So, I’m awesome at counting.
For my week 3 post I put in my week 4 workout. We’re actually into week 5 of the challenge and I don’t have a week 4 post. Oops! I’m just going to leave the hole and pretend no one noticed!
Okay, on to week 5 then.
Welcome to Strength Week.
I’m not sure if there is a plan behind the WODs each week but they seem to go in a nice pattern. Some weeks are more endurance oriented. Some weeks are more strength oriented. I will be picking Katie’s brain in a future article on what goes into organizing the WODs. There is probably a physical benefit to having a theme each week but I like the mental aspect of having some idea what’s coming up in the week. It doesn’t do anything but I just like knowing.
For Tuesday’s WOD, Back Squats were up first. Way back when, when I actually went to a gym, I did a few backsquats. I often worked out alone so I never did many of them. I certainly never worked up to my one rep max, preferring to stick with lower weight and higher reps. I was excited to see what I could do with a squat and this WOD was all about working up to your one rep max. First we had to complete the Buy-In.
Hand-stand attempts – This week’s Buy-in included 5 handstand attempts. Every time I try I can hold it for longer but it’s the standard dilemma with handstands, you need to push farther than what feels comfortable and be able to balance the whole time. A couple times I almost went over but managed to turn out of it and come back down onto my feet to the side. Before the class I checked out Jim’s Handstand article at Beast Skills to see about some pointers. I’m not sure much sank in.
L-sit holds are a move on the gymnast rings holding your body off the ground and then pulling your legs up in front of you so your body and legs make an “L” shape. Simple right? No exactly that easy in practice. Holding myself up with the rings isn’t too hard, getting my legs up in front of my is really tough. You need the flexibility to be able to bring your legs up that high and then the strength to hold the weight there for 20 seconds. I can do about a 45 degree L-sit hold.
CTB & Strict Chin-Up
I thought Chin-ups were hard. Chest to Bars are even harder. They’re Chin-ups on steroids. The move is to pull your body up like a chin-up but you have to do it far enough and fast enough to get your chest right up to the bar or higher than it. Then follow those up with some Strict Chin-ups, which are chin-ups with no hip movement. Straight up and down. Swinging yourself up onto the bar with a hip movement is called a kipping pull-up or chin-up.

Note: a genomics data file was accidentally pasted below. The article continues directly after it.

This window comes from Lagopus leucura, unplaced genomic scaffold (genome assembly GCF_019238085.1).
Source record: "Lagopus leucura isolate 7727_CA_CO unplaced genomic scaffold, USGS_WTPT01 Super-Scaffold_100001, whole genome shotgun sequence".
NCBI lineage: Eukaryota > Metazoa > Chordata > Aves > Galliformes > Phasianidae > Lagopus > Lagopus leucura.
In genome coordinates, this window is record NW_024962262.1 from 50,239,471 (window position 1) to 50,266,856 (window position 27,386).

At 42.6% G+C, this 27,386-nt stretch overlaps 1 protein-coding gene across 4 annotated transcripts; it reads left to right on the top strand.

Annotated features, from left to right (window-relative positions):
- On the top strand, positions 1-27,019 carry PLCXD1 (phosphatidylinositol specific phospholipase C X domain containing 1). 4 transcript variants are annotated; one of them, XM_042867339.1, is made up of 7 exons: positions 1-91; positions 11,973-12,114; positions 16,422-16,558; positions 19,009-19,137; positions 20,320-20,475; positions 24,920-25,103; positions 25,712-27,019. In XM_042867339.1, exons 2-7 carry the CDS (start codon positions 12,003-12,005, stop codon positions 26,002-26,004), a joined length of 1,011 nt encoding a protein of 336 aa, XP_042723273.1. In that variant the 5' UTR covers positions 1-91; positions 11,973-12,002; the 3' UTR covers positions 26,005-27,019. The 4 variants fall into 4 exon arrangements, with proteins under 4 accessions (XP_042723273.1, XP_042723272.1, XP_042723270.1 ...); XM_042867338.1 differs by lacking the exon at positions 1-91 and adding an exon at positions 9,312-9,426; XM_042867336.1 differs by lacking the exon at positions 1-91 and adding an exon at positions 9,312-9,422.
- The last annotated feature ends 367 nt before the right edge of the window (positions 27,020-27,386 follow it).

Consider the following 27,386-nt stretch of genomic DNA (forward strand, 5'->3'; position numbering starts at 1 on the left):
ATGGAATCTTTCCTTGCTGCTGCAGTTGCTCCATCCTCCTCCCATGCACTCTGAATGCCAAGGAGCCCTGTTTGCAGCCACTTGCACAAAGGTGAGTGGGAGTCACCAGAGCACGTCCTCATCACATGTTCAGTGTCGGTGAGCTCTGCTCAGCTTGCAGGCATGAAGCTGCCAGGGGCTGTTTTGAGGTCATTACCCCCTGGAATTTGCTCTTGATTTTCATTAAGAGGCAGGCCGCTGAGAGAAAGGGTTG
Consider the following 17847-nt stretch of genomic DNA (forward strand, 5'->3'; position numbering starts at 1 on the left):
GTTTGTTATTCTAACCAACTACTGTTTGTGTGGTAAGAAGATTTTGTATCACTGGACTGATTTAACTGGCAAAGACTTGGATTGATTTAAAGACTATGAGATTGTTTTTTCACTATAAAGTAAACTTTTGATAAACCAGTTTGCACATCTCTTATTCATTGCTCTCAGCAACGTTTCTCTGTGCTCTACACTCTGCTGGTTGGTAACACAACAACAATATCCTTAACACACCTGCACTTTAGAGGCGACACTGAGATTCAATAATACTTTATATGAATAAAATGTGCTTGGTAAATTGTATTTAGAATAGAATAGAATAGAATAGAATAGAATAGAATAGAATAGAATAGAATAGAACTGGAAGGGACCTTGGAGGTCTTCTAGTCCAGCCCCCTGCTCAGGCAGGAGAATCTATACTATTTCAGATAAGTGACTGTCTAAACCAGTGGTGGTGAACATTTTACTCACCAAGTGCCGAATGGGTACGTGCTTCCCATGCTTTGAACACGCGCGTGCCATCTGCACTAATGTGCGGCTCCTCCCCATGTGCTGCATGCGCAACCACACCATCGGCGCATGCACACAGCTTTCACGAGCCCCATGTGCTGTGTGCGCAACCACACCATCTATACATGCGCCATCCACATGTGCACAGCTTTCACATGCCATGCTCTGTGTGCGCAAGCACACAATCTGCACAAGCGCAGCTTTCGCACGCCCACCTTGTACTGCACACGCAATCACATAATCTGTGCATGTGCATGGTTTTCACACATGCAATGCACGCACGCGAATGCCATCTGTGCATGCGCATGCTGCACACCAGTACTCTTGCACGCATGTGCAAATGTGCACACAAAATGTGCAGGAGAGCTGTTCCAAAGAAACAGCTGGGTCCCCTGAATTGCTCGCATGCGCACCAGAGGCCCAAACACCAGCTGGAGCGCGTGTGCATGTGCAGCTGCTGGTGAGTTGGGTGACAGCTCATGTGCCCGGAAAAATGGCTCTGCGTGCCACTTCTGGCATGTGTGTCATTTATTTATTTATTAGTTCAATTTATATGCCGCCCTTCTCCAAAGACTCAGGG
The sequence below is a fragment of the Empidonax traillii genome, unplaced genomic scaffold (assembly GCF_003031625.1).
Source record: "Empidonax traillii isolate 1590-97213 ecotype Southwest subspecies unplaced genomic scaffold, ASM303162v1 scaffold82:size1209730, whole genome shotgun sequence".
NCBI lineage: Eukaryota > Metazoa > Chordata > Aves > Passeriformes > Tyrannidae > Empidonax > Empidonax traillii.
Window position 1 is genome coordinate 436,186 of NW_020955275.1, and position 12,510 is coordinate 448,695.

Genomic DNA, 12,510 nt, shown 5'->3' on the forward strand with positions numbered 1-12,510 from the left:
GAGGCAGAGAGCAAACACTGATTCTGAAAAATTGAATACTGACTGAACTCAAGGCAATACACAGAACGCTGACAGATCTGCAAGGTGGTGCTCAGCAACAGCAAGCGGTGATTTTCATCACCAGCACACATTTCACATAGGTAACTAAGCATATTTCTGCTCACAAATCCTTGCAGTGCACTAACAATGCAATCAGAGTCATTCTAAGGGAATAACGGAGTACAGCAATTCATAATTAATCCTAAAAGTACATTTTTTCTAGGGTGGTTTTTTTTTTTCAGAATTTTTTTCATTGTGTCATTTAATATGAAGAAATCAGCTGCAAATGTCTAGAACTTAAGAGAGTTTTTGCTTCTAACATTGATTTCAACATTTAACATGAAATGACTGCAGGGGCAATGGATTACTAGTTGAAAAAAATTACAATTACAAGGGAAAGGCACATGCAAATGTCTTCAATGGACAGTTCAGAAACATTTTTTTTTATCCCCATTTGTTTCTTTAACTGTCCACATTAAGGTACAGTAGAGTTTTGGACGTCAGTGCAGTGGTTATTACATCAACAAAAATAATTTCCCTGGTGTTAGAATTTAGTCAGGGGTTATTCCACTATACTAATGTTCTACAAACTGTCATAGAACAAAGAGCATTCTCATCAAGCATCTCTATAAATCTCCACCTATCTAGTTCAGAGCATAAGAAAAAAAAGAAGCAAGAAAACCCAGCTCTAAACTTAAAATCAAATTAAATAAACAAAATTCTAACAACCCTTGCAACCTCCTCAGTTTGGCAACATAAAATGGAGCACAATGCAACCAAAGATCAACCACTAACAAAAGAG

Ok, Buy-In’s done. On to the WOD. Heavy back squats.We started with the bar on the rack and warmed up with the bar, then some lighter weight. I worked my way up to about 215 as a starting place for the workout. We needed some room to work up to our one rep max. I’ve not been in a gym in a long time and had no idea what to even start with on the back squat. I made it to 215 pounds and decided to from there
.My squats went 215/225/235/245/255. I may have been able to do a bit more than 255 if I really pushed it but that was about all I could give that day.
Heavy back squats weren’t the only fun thing in the WOD that day. To finish off we had 3 rounds of strict chin-ups to failure. I managed to struggle through sets of 13, 9 and 6 up to the bar. Part of me felt that I could have done one more one each of that set if I had just focused and really pushed through. The other part says, “Are you kidding? Your muscles were exploding.”
Teamwork and Encouragement
I was really excited to see a lot of encouragement going on for the chin-ups. We had to do them one at a time so everyone got to rest and watch the other people working out. I’ve seen a lot of encouragement in some CrossFit competition photos. Everyone standing around was pushing the last few people to finish off to finish strong. It makes a big difference to have people egging you on to get that one last rep in when you just aren’t feeling it. Even if you give up yourself, no one else will let you.
All our squats were with a partner as well. No one had exactly the same weight so every set we had to change the weights for the other person to go. Heavy squats are really tough when you’re not sure if you will be able to come up again. 255 pounds is a lot of weight to be stuck under or be 90% of the way through squatting but not be able to finish. It’s nice to have some spotters around.
Back to beginner